mile 6

Why does every engineer dream of reinventing the wheel?

Ok, they may not dream of reinventing the wheel, but they sure write a lot of code that looks like an attempt at reinvention.

I’ve been guilty of this too. There is pleasure in knowing that you’ve done something as great as inventing the wheel. And a reinvention promises to be greater yet.

Still, the truth is, whenever we try to reinvent the wheel, quite often, our new rotating incarnation ends up being worse in quality than the one we could have bought off the shelf (or pulled from an existing open-source library).

At Tonic, we once tried to build our own integration engine. It looked simple enough. And it worked. The only problem was what we built lacked a UI. And our goal was to separate integration work from engineering work (can’t do that without a UI). To achieve that would have needed to rebuild the equivalent of MuleSoft or Coreppoint. After a year, I made the team do a formal evaluation of external options and we picked an integration engine and sunset our internal product.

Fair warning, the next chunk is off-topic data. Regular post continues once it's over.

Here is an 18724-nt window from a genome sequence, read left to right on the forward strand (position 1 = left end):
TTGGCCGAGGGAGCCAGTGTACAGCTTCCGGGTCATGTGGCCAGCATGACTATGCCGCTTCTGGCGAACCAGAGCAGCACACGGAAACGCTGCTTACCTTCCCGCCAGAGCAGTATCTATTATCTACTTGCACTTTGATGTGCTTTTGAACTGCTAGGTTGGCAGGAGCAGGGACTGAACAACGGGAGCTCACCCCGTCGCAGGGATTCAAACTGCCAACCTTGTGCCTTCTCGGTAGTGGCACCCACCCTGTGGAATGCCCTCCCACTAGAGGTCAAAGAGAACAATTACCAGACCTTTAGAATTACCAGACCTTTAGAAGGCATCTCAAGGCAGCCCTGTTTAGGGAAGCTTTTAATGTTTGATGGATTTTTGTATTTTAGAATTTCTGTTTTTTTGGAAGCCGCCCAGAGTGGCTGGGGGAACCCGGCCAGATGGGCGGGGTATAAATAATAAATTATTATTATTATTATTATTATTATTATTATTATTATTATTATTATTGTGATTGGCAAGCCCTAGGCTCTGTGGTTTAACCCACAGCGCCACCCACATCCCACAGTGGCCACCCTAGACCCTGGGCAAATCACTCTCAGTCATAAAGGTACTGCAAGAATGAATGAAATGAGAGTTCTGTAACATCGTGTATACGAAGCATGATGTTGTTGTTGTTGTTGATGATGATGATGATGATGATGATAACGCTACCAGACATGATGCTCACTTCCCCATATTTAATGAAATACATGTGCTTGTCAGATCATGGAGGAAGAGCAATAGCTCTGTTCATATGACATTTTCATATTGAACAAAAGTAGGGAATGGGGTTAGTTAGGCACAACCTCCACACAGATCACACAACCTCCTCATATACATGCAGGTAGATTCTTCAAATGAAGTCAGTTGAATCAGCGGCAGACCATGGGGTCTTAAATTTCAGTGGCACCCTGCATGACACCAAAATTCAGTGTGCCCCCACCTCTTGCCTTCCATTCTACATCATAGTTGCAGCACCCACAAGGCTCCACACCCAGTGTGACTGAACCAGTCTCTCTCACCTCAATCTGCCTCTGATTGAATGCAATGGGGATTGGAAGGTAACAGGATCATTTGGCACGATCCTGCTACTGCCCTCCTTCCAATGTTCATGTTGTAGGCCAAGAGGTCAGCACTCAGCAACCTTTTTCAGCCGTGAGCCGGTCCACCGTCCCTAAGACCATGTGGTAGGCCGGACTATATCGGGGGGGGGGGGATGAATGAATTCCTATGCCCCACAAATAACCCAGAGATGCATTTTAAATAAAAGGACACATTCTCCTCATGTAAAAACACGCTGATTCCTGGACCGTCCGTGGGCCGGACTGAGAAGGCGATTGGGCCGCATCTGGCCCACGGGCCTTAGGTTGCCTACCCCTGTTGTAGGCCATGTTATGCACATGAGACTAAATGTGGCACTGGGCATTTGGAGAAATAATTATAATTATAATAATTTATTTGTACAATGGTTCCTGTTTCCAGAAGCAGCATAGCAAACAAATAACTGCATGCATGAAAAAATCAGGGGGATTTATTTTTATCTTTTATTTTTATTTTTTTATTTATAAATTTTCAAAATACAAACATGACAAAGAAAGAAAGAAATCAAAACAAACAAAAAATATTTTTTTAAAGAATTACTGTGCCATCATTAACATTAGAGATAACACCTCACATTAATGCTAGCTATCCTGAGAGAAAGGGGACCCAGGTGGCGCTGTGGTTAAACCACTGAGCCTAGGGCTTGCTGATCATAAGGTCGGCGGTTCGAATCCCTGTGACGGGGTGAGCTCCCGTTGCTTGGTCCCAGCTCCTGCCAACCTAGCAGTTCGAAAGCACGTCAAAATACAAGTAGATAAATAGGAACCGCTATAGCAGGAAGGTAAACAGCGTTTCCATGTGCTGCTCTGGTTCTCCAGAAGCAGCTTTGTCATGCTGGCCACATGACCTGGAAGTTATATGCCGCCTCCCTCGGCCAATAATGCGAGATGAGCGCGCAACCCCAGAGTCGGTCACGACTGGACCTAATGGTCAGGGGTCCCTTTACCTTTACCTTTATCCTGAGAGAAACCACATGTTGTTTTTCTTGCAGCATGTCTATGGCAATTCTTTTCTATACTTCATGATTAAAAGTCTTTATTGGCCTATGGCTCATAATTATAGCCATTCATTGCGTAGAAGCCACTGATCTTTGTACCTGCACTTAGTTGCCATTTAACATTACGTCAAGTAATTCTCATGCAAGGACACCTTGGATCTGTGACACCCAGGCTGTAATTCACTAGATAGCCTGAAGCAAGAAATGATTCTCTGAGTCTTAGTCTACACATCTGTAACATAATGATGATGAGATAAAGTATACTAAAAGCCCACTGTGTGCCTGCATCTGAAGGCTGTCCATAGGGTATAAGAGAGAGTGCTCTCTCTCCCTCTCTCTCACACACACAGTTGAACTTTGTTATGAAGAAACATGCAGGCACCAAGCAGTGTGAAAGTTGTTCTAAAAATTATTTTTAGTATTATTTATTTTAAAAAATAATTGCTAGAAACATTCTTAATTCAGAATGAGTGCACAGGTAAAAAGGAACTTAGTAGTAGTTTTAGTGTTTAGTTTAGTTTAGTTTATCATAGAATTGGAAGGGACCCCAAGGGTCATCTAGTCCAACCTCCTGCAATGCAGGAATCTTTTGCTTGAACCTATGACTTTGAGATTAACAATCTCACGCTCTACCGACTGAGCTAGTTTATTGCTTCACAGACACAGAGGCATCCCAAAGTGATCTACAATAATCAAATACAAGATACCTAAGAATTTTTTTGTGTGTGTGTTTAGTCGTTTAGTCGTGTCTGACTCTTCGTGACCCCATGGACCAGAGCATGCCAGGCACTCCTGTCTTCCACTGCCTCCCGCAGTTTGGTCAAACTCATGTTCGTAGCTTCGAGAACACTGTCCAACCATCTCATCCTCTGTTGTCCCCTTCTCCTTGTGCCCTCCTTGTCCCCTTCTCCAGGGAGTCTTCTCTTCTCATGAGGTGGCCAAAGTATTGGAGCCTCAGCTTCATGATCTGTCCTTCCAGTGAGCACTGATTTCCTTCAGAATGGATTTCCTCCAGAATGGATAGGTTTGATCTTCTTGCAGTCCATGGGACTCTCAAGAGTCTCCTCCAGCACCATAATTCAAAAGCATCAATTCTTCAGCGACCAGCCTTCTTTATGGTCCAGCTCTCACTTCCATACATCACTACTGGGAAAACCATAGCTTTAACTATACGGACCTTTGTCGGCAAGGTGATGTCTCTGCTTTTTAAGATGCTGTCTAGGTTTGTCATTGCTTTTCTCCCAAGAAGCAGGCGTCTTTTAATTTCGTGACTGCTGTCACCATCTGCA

Don’t get me wrong, there are times when building something that reinvents the wheel is the better option. In the example above, if our integrations were simple and routine, using a swiss army knife of an integration engine would have been overkill. When you can build something simpler and nothing simple is available off the shelf that is usually the better option.

But all too often, when we need a boxing helmet, wrapping our heads in bubble wrap (although a creative solution) will always end up costing us more.

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